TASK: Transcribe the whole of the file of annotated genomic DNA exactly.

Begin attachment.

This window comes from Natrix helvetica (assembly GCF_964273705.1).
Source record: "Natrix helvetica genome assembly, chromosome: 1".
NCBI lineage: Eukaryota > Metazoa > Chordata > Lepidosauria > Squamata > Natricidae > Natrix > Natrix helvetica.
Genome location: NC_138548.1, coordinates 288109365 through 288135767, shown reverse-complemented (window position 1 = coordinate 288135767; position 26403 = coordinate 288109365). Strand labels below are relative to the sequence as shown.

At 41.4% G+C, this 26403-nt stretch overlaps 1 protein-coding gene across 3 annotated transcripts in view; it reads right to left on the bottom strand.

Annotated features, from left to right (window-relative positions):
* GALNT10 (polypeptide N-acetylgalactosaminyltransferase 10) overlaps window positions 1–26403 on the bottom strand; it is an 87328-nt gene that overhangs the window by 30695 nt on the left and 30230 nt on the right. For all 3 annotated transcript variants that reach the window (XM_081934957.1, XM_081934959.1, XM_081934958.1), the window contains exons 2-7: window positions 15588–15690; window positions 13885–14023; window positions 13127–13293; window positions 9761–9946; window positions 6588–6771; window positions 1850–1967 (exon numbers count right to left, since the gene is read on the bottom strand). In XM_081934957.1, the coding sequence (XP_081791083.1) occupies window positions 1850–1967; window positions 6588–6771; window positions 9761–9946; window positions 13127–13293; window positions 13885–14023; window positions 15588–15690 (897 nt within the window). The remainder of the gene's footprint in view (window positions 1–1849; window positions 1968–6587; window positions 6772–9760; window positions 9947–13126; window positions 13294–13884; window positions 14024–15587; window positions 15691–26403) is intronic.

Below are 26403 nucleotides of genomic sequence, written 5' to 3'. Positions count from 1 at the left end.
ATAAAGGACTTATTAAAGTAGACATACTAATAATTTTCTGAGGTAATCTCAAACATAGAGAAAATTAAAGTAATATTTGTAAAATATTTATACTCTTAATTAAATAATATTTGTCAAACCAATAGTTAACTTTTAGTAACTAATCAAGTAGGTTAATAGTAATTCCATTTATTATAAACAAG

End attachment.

This window comes from Natrix helvetica (assembly GCF_964273705.1).
Source record: "Natrix helvetica genome assembly, chromosome: 1".
NCBI lineage: Eukaryota > Metazoa > Chordata > Lepidosauria > Squamata > Natricidae > Natrix > Natrix helvetica.
Genome location: NC_138548.1, coordinates 288109365 through 288135767, shown reverse-complemented (window position 1 = coordinate 288135767; position 26403 = coordinate 288109365). Strand labels below are relative to the sequence as shown.

At 41.4% G+C, this 26403-nt stretch overlaps 1 protein-coding gene across 3 annotated transcripts in view; it reads right to left on the bottom strand.

Annotated features, from left to right (window-relative positions):
* GALNT10 (polypeptide N-acetylgalactosaminyltransferase 10) overlaps window positions 1–26403 on the bottom strand; it is an 87328-nt gene that overhangs the window by 30695 nt on the left and 30230 nt on the right. For all 3 annotated transcript variants that reach the window (XM_081934957.1, XM_081934959.1, XM_081934958.1), the window contains exons 2-7: window positions 15588–15690; window positions 13885–14023; window positions 13127–13293; window positions 9761–9946; window positions 6588–6771; window positions 1850–1967 (exon numbers count right to left, since the gene is read on the bottom strand). In XM_081934957.1, the coding sequence (XP_081791083.1) occupies window positions 1850–1967; window positions 6588–6771; window positions 9761–9946; window positions 13127–13293; window positions 13885–14023; window positions 15588–15690 (897 nt within the window). The remainder of the gene's footprint in view (window positions 1–1849; window positions 1968–6587; window positions 6772–9760; window positions 9947–13126; window positions 13294–13884; window positions 14024–15587; window positions 15691–26403) is intronic.

Below are 26403 nucleotides of genomic sequence, written 5' to 3'. Positions count from 1 at the left end.
ATAAAGGACTTATTAAAGTAGACATACTAATAATTTTCTGAGGTAATCTCAAACATAGAGAAAATTAAAGTAATATTTGTAAAATATTTATACTCTTAATTAAATAATATTTGTCAAACCAATAGTTAACTTTTAGTAACTAATCAAGTAGGTTAATAGTAATTCCATTTATTATAAACAAG